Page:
The E.W.F. Stirrup House, located at 3242 Charles Avenue in the heart of Coconut Grove, is a standing testament to the vision of one of Miami’s pioneers dating from the late nineteenth century that reflects the social history of the city. The house is a superior example of wood frame vernacular architecture and has an impressive history all its own.
Until the mid-1980s, the house served as a primary residence for the members of the Stirrup family. E.W.F Stirrup lived there until his death in 1957. The 5 bedroom, 2 bathroom house has a stately kitchen, and spacious yard. The key elements that reflect its nineteenth century origins are its extremely narrow proportions, the size and shape of the fenestration, and its L-shaped plan. This design is based on a builder’s tradition, and was especially popular throughout America in the last half of the nineteenth century. Architecturally, there are a few different ways to describe the house. In “A Field Guide to American Houses,” Virginia and Lee McAlester describe it as a “front gable folk house.” In a more detailed article, Barbara Wyatt of the State Historical Society of Wisconsin described it as a “Gabled Ell.” Wyatt explains that this type was especially common in late–nineteenth century America, and was almost exclusively a residential type. The Gabled Ell takes the form of two gabled wings that are perpendicular to one another, and that are frequently of different heights. The longitudinal face parallel to the street almost always had the lower height. The result was typically an L-shaped plan. Ms. Wyatt explains that the form allowed for outdoor living space (the porch) and a sheltered entrance. Entry is always via the porch at the “ell,” or junction of the two wings. The plan shape and the form that places two wings perpendicular to each other to create an “ell,” and the porch are the distinguishing characteristics of the type. Its frame construction and clapboard siding reflect the type that proliferated in early Miami.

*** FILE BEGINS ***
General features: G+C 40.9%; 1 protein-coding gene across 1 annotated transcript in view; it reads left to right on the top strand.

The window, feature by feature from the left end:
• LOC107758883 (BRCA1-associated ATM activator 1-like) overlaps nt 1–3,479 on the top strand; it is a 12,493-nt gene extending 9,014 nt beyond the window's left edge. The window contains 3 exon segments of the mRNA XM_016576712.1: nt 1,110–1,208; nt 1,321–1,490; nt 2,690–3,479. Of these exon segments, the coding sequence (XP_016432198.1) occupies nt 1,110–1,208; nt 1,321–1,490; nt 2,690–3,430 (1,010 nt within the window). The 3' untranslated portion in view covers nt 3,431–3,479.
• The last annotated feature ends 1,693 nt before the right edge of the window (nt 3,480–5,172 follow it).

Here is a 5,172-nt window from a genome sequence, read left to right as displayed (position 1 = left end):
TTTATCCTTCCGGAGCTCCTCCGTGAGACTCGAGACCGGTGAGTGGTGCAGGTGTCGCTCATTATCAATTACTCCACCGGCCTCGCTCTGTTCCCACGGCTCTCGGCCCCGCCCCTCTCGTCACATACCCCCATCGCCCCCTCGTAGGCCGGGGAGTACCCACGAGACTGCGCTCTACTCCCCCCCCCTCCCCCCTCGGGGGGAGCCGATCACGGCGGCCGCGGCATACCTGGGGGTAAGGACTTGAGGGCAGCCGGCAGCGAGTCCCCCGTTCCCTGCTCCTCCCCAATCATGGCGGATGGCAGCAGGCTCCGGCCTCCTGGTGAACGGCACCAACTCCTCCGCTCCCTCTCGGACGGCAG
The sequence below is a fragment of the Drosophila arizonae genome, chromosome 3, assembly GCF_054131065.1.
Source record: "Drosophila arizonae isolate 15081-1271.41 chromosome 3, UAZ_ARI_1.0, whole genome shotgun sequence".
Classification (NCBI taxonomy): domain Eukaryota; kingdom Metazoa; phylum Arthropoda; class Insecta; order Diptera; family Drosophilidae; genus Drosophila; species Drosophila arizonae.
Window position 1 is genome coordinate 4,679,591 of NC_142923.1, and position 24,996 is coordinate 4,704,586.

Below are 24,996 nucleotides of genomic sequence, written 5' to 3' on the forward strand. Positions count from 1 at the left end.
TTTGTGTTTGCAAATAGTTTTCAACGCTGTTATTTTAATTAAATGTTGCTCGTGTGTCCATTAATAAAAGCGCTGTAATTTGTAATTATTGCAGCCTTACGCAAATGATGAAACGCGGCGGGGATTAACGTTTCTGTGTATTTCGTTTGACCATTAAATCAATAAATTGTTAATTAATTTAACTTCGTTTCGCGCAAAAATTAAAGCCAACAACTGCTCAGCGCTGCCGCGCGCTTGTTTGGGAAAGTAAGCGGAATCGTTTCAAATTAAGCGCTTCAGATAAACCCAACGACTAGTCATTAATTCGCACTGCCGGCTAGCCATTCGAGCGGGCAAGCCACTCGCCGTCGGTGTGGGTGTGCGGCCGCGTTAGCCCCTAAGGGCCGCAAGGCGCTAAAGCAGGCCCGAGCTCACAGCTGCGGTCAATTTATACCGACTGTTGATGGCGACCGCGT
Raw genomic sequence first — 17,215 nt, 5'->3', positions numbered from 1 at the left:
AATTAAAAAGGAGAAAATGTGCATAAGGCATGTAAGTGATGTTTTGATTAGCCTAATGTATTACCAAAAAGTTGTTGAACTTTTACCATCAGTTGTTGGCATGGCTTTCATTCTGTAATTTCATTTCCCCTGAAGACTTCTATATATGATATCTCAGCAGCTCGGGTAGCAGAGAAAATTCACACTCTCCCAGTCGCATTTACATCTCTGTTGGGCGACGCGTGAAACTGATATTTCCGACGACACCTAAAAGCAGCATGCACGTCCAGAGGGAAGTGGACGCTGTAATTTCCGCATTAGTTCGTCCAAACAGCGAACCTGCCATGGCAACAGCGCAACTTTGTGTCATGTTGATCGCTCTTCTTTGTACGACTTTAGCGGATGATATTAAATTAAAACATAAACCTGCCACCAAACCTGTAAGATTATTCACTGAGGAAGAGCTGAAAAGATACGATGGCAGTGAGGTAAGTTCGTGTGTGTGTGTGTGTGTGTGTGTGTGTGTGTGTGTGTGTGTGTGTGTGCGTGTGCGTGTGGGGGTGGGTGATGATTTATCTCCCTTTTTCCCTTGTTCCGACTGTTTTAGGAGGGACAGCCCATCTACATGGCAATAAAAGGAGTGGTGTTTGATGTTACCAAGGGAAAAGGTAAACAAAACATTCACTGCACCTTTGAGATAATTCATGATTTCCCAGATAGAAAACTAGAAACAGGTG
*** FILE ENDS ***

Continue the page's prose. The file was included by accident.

In addition to Stirrup’s superior construction, a major factor explaining the longevity of the Stirrup house was the use of the almost indestructible Dade County pine in the foundation and framing of the structure. This wood was extremely strong, weather and insect resistant, and plentiful around the turn of the century. Being a rapidly developing area at that time, the local supply of Dade County pine diminished steadily over time until eventually, the once plentiful local building product became a relic of the past.
The home has survived over one hundred years of tropical rains, ninety plus degree heat, hurricanes, termites, and other ravages of time. To date, It is one of the few and oldest remaining wood frame buildings in all of Miami-Dade County. Today, the Stirrup house still stands not only as a testimony to a period in south Florida construction history, but also the values that E.W.F.Stirrup lived by.